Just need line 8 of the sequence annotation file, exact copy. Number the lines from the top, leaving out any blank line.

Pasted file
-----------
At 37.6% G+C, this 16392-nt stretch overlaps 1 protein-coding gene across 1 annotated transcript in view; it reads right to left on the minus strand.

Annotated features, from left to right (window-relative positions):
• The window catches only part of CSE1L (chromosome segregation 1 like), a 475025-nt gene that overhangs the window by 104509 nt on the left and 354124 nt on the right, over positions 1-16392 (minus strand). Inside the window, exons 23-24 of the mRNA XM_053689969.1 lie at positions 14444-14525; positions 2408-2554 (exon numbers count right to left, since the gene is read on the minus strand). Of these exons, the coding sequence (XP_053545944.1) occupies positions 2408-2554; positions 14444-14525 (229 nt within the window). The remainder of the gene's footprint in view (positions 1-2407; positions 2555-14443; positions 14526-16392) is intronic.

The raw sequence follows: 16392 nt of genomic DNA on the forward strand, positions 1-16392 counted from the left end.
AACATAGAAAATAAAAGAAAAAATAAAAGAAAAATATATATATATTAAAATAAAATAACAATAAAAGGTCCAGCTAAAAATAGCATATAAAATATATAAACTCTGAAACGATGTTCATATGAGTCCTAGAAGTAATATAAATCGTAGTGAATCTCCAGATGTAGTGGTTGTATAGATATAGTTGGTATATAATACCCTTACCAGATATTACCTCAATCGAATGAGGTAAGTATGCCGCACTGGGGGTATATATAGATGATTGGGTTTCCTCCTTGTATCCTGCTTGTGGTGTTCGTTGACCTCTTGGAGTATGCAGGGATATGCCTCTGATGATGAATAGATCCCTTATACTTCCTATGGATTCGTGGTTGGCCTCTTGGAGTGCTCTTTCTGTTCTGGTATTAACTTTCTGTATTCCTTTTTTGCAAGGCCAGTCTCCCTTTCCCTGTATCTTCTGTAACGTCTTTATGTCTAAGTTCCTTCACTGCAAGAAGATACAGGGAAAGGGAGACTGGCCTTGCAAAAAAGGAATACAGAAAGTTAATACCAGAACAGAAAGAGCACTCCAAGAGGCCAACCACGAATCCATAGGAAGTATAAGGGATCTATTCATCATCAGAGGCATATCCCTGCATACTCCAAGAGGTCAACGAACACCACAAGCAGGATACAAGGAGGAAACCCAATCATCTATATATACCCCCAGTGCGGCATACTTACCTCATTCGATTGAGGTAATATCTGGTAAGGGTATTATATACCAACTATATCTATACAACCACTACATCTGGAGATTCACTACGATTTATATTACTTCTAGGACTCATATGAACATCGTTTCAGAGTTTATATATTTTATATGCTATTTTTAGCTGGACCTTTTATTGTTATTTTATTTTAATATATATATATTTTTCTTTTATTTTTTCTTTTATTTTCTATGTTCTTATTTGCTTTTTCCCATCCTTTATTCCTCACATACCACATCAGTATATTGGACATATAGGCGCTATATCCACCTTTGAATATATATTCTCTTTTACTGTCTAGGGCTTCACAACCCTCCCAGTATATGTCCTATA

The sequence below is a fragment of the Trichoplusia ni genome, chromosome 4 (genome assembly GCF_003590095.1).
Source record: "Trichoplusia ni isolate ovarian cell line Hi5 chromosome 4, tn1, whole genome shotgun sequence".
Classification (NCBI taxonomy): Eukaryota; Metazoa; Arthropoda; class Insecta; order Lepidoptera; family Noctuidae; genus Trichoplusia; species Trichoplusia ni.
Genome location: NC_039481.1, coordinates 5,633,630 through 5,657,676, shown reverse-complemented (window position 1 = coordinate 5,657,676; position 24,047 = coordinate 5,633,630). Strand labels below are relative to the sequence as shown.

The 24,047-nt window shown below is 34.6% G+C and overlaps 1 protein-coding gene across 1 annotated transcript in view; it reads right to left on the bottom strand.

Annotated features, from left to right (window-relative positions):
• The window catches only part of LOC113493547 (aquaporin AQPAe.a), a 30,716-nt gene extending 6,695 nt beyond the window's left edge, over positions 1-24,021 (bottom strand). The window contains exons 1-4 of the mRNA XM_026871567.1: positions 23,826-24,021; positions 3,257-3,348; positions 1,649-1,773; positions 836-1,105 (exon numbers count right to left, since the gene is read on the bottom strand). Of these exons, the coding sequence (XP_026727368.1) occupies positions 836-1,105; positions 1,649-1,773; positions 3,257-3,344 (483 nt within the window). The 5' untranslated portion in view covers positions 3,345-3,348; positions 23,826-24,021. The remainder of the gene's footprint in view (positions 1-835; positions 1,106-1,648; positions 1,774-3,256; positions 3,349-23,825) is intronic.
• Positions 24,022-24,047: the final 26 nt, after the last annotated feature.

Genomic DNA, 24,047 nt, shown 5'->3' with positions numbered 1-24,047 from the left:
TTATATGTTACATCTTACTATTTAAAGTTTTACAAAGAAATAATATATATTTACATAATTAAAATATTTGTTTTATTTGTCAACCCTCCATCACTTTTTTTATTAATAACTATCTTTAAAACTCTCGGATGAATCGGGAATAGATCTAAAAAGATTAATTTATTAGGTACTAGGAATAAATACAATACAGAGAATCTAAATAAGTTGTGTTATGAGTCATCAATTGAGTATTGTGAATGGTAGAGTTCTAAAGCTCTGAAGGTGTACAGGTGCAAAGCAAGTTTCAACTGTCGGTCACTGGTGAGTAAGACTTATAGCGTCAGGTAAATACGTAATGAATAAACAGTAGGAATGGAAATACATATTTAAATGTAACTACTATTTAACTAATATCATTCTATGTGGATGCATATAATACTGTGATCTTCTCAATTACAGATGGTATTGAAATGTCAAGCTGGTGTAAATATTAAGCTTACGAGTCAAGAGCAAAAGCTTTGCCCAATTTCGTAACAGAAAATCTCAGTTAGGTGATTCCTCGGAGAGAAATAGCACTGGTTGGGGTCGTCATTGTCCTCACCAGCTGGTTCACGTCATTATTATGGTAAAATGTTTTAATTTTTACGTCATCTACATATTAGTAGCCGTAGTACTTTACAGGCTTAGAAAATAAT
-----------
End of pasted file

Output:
Classification (NCBI taxonomy): Eukaryota; Metazoa; Arthropoda; class Insecta; order Lepidoptera; family Noctuidae; genus Trichoplusia; species Trichoplusia ni.